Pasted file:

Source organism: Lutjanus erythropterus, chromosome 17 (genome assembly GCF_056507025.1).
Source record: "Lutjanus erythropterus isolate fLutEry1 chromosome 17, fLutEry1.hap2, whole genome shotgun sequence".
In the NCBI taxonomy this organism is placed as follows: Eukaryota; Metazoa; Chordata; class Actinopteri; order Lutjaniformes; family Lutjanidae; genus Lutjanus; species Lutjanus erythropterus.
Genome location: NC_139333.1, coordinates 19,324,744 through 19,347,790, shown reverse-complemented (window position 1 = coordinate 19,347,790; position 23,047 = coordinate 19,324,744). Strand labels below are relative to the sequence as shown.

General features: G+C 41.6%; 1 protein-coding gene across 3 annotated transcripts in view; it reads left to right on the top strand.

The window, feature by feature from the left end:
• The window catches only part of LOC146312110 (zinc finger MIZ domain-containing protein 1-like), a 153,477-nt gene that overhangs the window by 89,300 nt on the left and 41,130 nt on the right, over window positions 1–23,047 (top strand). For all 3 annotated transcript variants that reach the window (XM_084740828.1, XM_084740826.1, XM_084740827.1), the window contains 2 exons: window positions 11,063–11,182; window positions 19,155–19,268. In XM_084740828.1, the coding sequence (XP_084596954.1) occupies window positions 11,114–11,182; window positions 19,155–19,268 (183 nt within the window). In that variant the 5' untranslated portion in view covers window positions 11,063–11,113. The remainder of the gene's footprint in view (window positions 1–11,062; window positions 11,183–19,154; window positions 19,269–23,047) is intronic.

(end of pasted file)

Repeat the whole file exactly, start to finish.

Source organism: Lutjanus erythropterus, chromosome 17 (genome assembly GCF_056507025.1).
Source record: "Lutjanus erythropterus isolate fLutEry1 chromosome 17, fLutEry1.hap2, whole genome shotgun sequence".
In the NCBI taxonomy this organism is placed as follows: Eukaryota; Metazoa; Chordata; class Actinopteri; order Lutjaniformes; family Lutjanidae; genus Lutjanus; species Lutjanus erythropterus.
Genome location: NC_139333.1, coordinates 19,324,744 through 19,347,790, shown reverse-complemented (window position 1 = coordinate 19,347,790; position 23,047 = coordinate 19,324,744). Strand labels below are relative to the sequence as shown.

General features: G+C 41.6%; 1 protein-coding gene across 3 annotated transcripts in view; it reads left to right on the top strand.

The window, feature by feature from the left end:
• The window catches only part of LOC146312110 (zinc finger MIZ domain-containing protein 1-like), a 153,477-nt gene that overhangs the window by 89,300 nt on the left and 41,130 nt on the right, over window positions 1–23,047 (top strand). For all 3 annotated transcript variants that reach the window (XM_084740828.1, XM_084740826.1, XM_084740827.1), the window contains 2 exons: window positions 11,063–11,182; window positions 19,155–19,268. In XM_084740828.1, the coding sequence (XP_084596954.1) occupies window positions 11,114–11,182; window positions 19,155–19,268 (183 nt within the window). In that variant the 5' untranslated portion in view covers window positions 11,063–11,113. The remainder of the gene's footprint in view (window positions 1–11,062; window positions 11,183–19,154; window positions 19,269–23,047) is intronic.